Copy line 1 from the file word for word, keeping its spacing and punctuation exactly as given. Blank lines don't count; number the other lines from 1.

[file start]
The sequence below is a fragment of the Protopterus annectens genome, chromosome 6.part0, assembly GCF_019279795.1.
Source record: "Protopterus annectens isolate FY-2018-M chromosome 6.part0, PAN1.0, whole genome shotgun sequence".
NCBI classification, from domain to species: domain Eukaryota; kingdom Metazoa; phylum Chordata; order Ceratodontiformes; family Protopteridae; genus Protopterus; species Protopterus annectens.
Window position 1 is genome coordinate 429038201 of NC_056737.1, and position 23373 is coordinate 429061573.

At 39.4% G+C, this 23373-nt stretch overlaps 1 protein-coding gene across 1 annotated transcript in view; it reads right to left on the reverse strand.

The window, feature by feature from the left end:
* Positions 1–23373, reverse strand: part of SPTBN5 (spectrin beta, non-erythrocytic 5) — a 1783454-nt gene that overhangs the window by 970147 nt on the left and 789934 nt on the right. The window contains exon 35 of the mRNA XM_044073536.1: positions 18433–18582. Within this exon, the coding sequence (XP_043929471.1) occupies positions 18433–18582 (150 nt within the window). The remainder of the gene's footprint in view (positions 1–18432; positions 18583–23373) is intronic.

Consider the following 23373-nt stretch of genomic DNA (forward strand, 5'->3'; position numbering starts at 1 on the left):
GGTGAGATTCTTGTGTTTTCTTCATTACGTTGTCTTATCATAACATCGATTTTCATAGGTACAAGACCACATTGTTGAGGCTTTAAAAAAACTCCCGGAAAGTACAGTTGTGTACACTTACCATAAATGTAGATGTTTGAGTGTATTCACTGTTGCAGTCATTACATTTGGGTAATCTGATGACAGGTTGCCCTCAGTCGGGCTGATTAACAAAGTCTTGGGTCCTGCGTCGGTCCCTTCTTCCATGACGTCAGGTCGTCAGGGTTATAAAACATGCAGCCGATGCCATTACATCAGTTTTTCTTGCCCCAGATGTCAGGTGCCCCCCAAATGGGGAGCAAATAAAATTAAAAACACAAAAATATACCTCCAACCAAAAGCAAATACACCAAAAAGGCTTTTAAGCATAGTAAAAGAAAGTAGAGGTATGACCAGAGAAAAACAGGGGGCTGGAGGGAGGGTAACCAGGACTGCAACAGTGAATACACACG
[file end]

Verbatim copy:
The sequence below is a fragment of the Protopterus annectens genome, chromosome 6.part0, assembly GCF_019279795.1.